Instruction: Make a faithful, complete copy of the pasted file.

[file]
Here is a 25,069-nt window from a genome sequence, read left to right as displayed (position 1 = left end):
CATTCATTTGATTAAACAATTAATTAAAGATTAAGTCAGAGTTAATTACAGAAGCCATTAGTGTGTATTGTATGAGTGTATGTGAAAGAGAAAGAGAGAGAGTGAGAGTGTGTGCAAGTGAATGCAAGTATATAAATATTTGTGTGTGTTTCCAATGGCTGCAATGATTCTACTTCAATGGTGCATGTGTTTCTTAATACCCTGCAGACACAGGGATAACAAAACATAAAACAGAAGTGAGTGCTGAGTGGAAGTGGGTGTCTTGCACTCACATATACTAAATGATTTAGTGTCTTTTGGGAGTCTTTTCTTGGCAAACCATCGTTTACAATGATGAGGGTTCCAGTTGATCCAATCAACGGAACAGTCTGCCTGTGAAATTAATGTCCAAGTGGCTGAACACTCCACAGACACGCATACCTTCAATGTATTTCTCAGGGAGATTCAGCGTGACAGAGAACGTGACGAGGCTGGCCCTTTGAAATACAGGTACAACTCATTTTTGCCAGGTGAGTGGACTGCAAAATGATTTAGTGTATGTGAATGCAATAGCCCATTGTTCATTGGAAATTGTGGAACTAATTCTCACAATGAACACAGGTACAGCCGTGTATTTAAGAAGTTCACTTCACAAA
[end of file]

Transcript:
Here is a 25,069-nt window from a genome sequence, read left to right as displayed (position 1 = left end):
CATTCATTTGATTAAACAATTAATTAAAGATTAAGTCAGAGTTAATTACAGAAGCCATTAGTGTGTATTGTATGAGTGTATGTGAAAGAGAAAGAGAGAGAGTGAGAGTGTGTGCAAGTGAATGCAAGTATATAAATATTTGTGTGTGTTTCCAATGGCTGCAATGATTCTACTTCAATGGTGCATGTGTTTCTTAATACCCTGCAGACACAGGGATAACAAAACATAAAACAGAAGTGAGTGCTGAGTGGAAGTGGGTGTCTTGCACTCACATATACTAAATGATTTAGTGTCTTTTGGGAGTCTTTTCTTGGCAAACCATCGTTTACAATGATGAGGGTTCCAGTTGATCCAATCAACGGAACAGTCTGCCTGTGAAATTAATGTCCAAGTGGCTGAACACTCCACAGACACGCATACCTTCAATGTATTTCTCAGGGAGATTCAGCGTGACAGAGAACGTGACGAGGCTGGCCCTTTGAAATACAGGTACAACTCATTTTTGCCAGGTGAGTGGACTGCAAAATGATTTAGTGTATGTGAATGCAATAGCCCATTGTTCATTGGAAATTGTGGAACTAATTCTCACAATGAACACAGGTACAGCCGTGTATTTAAGAAGTTCACTTCACAAA